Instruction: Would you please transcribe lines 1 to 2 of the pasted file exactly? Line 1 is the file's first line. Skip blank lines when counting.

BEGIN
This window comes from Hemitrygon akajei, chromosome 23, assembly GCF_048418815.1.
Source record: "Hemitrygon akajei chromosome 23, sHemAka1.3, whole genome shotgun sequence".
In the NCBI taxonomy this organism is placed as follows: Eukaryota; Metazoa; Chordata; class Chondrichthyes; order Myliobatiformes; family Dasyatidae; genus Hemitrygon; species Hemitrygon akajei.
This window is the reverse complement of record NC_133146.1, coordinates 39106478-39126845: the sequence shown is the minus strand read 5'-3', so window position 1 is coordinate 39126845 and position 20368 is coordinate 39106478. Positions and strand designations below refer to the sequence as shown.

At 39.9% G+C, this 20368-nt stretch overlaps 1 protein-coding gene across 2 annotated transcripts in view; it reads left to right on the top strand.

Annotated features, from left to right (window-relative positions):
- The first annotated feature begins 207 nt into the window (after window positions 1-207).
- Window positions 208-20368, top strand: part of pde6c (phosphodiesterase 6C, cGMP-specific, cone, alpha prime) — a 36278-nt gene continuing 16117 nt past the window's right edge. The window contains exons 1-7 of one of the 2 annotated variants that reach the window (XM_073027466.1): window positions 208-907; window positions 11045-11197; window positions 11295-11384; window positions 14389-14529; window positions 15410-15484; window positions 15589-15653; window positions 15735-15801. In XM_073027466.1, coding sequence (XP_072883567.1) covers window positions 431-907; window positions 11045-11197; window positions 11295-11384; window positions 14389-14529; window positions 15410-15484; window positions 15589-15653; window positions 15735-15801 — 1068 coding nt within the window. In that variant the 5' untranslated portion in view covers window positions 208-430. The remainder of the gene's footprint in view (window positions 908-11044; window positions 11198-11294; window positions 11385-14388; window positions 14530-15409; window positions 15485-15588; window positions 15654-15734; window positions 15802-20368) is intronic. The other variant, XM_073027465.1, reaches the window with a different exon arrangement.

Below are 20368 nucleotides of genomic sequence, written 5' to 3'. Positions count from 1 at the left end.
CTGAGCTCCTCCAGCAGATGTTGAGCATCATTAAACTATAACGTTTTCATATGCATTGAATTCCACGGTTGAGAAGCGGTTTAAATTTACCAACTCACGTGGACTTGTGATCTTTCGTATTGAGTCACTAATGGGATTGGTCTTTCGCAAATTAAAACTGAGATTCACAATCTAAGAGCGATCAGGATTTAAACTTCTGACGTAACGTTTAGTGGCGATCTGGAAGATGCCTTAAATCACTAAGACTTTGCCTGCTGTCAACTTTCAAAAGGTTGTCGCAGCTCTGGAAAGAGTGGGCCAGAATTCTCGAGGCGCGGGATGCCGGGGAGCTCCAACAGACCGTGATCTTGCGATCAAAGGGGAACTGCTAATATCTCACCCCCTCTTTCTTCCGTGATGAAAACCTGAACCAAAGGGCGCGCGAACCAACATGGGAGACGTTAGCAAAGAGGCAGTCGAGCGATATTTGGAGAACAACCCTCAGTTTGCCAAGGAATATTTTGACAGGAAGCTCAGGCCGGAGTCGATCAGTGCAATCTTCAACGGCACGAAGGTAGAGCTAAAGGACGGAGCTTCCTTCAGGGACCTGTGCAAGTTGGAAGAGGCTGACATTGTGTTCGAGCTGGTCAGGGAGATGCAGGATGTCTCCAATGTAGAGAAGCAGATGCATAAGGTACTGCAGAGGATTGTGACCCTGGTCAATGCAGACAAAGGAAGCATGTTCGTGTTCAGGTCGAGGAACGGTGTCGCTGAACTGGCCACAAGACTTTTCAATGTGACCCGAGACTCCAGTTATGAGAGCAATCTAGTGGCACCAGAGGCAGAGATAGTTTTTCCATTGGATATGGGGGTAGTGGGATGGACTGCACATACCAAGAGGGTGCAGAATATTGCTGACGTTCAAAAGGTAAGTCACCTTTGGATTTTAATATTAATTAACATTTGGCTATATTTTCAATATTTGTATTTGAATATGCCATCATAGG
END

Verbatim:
This window comes from Hemitrygon akajei, chromosome 23, assembly GCF_048418815.1.
Source record: "Hemitrygon akajei chromosome 23, sHemAka1.3, whole genome shotgun sequence".